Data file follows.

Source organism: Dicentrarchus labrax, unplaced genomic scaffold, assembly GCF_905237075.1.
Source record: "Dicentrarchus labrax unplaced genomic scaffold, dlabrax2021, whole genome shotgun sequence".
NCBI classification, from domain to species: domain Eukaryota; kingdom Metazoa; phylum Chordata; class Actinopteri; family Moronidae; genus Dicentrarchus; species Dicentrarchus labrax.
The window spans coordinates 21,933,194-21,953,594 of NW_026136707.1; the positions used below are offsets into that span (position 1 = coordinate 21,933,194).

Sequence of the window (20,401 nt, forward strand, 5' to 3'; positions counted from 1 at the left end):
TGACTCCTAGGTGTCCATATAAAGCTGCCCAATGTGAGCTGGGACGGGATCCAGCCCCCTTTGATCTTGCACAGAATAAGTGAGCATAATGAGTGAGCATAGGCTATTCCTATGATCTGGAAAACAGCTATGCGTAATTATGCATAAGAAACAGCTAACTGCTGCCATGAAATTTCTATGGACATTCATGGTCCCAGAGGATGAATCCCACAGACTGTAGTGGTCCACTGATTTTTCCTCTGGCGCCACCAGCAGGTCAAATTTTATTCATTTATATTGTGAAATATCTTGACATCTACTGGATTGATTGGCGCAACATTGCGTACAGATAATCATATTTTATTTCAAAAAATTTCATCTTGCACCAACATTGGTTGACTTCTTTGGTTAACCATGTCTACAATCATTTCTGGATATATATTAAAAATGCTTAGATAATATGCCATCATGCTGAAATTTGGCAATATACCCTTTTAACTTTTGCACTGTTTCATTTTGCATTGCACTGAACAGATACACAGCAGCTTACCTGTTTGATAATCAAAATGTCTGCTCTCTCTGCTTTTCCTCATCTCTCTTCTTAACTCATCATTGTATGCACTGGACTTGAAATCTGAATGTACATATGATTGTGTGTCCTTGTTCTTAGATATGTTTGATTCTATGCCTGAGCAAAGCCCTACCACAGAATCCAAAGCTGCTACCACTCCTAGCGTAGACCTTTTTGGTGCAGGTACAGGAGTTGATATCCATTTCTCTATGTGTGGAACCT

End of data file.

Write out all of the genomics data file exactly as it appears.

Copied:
Source organism: Dicentrarchus labrax, unplaced genomic scaffold, assembly GCF_905237075.1.
Source record: "Dicentrarchus labrax unplaced genomic scaffold, dlabrax2021, whole genome shotgun sequence".
NCBI classification, from domain to species: domain Eukaryota; kingdom Metazoa; phylum Chordata; class Actinopteri; family Moronidae; genus Dicentrarchus; species Dicentrarchus labrax.
The window spans coordinates 21,933,194-21,953,594 of NW_026136707.1; the positions used below are offsets into that span (position 1 = coordinate 21,933,194).

Sequence of the window (20,401 nt, forward strand, 5' to 3'; positions counted from 1 at the left end):
TGACTCCTAGGTGTCCATATAAAGCTGCCCAATGTGAGCTGGGACGGGATCCAGCCCCCTTTGATCTTGCACAGAATAAGTGAGCATAATGAGTGAGCATAGGCTATTCCTATGATCTGGAAAACAGCTATGCGTAATTATGCATAAGAAACAGCTAACTGCTGCCATGAAATTTCTATGGACATTCATGGTCCCAGAGGATGAATCCCACAGACTGTAGTGGTCCACTGATTTTTCCTCTGGCGCCACCAGCAGGTCAAATTTTATTCATTTATATTGTGAAATATCTTGACATCTACTGGATTGATTGGCGCAACATTGCGTACAGATAATCATATTTTATTTCAAAAAATTTCATCTTGCACCAACATTGGTTGACTTCTTTGGTTAACCATGTCTACAATCATTTCTGGATATATATTAAAAATGCTTAGATAATATGCCATCATGCTGAAATTTGGCAATATACCCTTTTAACTTTTGCACTGTTTCATTTTGCATTGCACTGAACAGATACACAGCAGCTTACCTGTTTGATAATCAAAATGTCTGCTCTCTCTGCTTTTCCTCATCTCTCTTCTTAACTCATCATTGTATGCACTGGACTTGAAATCTGAATGTACATATGATTGTGTGTCCTTGTTCTTAGATATGTTTGATTCTATGCCTGAGCAAAGCCCTACCACAGAATCCAAAGCTGCTACCACTCCTAGCGTAGACCTTTTTGGTGCAGGTACAGGAGTTGATATCCATTTCTCTATGTGTGGAACCT